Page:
Leprosy, the disfiguring disease, which was declared officially eliminated in India six years ago, has made a comeback with reports of its spread in poverty-stricken pockets of the country.
The head of the World Health Organization (WHO) in India, Nata Menabde, told AFP in an interview that nearly a third of India's districts needed urgent attention to address the spread of new infections.
Advertisement"There are about 209 out of 640 districts where the number of new cases exceeds the WHO target of less than 10 new cases per 100,000," she said.
"India is the biggest contributor to the global burden with 120,000 new cases per year," she added.
Leprosy, an ancient disease which causes lesions on the skin and attacks nerves in the hands and feet, resulting in disability, was declared officially eliminated in India in 2005 according to WHO guidelines on prevalence rates.
The WHO allows governments to declare that leprosy is no longer a public health risk if the prevalence rate falls below one case per 10,000 people.
Ten percent of the new cases occurring in India involve children, the WHO's Menabde said.
"The high incidence among children shows that the transmission rate is very high," she said, calling it an early warning for the government.
"It suggests that progress against leprosy can also reverse and it can grow and India can also lose its position as having eliminated the disease," she said.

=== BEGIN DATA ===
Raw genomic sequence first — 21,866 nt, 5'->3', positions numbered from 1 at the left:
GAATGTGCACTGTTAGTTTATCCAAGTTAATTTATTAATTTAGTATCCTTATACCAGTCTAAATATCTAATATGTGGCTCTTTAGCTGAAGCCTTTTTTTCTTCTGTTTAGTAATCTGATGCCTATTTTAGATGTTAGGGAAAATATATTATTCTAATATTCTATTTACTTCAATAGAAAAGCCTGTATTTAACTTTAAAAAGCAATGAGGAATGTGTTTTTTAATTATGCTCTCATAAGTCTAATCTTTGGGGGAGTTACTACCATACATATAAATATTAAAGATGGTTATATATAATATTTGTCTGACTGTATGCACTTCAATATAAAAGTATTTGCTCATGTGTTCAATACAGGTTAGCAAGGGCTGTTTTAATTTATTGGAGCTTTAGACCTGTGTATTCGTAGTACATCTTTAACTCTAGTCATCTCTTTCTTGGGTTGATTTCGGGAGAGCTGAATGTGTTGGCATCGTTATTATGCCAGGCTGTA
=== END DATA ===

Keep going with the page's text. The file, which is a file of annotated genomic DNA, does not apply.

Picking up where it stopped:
Vivek Pai, director of the non-profit Bombay Leprosy Project, said a sense of complacency had crept into the government's policy towards leprosy after 2005.
"They changed tracks too soon, took their focus off and now we are seeing a rise in cases in certain pockets," he said, citing the case of Maharashtra, India's richest state and home to the national financial hub of Mumbai.
"Just a couple of months back, the central leprosy division found that the number of new cases in Maharashtra has gone up from 9-10 per 100,000 in 2006-07 to 13 per 100,000 now. It's very worrying," he told AFP.
He said a decline in funding from state and private donors hurt efforts to fight the disease.
"Agencies which used to support us don't think it's important anymore. It's a huge problem. We don't turn away patients but we are forced to delay treatment because of funding constraints," he said.
Pai said that leprosy's most common victims come from a low socio-economic background and fear that they will be stigmatised by their community if news of their illness becomes public.
"Many people who come to us with new infections live in congested localities like Dharavi, a huge slum in Mumbai. Sanitation, overcrowding, poverty, all contribute to the environment that allows leprosy to flourish," he said.
"Then there's the stigma surrounding the disease, which is one of the reasons people hesitate to come forward and report if they have symptoms."
Yohei Sasakawa, the WHO goodwill ambassador for leprosy elimination since 2001, said India needed to do more to address the discrimination suffered by leprosy patients.
"What we must do now is raise awareness that it is a medical and a social challenge. There are many invisible customs we must fight against," he told AFP.
"The numerical target achieved in 2005 was a great success for India, but it is just a mid-term goal. We have not won the battle yet," he said.